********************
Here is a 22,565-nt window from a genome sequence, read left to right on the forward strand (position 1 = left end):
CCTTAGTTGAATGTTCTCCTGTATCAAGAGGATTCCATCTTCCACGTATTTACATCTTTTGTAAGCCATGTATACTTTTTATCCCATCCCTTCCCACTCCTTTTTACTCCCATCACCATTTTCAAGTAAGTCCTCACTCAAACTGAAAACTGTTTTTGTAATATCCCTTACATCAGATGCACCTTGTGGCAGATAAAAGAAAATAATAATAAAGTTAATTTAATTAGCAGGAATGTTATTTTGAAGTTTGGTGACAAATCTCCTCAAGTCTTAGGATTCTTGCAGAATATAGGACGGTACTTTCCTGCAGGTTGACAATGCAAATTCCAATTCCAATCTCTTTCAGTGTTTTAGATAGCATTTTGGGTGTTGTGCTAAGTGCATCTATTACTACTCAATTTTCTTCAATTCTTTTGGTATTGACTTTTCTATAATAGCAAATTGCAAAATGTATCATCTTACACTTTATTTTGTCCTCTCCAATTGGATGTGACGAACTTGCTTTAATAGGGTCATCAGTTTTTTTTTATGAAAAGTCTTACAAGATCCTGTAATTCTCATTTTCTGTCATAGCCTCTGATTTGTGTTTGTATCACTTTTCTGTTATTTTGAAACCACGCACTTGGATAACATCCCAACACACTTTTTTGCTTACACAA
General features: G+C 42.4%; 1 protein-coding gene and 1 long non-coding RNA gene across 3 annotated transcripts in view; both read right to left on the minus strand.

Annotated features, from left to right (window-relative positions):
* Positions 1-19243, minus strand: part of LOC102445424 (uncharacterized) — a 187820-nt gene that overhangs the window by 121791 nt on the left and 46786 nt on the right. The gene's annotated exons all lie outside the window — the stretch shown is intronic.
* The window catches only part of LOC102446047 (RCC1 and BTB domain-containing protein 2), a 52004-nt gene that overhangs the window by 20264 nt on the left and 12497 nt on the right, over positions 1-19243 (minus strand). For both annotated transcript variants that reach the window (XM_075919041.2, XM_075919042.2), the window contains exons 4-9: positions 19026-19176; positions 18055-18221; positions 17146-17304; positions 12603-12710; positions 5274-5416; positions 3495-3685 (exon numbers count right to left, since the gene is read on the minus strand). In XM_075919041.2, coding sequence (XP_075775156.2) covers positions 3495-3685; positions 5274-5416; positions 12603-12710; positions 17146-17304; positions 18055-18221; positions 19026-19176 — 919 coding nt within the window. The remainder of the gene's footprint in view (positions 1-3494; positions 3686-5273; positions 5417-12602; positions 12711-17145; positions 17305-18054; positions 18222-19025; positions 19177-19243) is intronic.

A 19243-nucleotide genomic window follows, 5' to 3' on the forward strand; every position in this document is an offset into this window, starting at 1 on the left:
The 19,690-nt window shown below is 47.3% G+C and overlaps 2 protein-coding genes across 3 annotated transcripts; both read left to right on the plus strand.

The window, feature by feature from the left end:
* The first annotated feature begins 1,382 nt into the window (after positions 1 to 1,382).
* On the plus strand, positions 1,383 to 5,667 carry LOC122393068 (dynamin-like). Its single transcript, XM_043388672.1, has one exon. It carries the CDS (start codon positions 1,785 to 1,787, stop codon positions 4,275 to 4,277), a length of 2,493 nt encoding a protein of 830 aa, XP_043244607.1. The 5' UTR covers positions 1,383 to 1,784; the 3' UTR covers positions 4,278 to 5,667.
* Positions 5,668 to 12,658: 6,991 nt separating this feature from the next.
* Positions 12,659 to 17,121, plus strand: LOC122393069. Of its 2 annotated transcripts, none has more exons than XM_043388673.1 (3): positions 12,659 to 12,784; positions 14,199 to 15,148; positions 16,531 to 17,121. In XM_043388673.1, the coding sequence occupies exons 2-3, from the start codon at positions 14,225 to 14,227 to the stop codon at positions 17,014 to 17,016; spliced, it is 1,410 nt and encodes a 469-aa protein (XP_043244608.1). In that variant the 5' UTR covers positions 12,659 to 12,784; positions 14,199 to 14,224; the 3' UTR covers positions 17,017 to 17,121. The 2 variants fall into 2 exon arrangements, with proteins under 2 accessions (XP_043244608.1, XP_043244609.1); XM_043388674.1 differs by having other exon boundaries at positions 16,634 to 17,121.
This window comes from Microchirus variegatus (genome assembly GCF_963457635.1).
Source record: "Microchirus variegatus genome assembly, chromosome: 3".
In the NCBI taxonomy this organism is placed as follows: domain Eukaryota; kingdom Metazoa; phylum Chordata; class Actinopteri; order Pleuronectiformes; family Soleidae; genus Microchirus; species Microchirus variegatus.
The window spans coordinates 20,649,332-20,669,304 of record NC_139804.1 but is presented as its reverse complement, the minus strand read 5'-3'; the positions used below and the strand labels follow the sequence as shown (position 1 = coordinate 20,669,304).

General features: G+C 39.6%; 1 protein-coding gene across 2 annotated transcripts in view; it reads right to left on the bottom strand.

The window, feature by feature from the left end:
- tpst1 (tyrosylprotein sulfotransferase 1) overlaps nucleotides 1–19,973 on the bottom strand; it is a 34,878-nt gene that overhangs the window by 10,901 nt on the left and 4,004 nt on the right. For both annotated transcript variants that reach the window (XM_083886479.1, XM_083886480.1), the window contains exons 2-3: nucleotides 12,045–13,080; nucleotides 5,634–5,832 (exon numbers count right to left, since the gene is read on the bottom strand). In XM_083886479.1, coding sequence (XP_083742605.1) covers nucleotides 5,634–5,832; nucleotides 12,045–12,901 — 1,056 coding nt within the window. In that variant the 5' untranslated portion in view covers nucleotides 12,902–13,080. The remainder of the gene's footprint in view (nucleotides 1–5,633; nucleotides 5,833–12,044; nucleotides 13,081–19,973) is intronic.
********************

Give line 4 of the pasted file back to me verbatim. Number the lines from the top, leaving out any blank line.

Annotated features, from left to right (window-relative positions):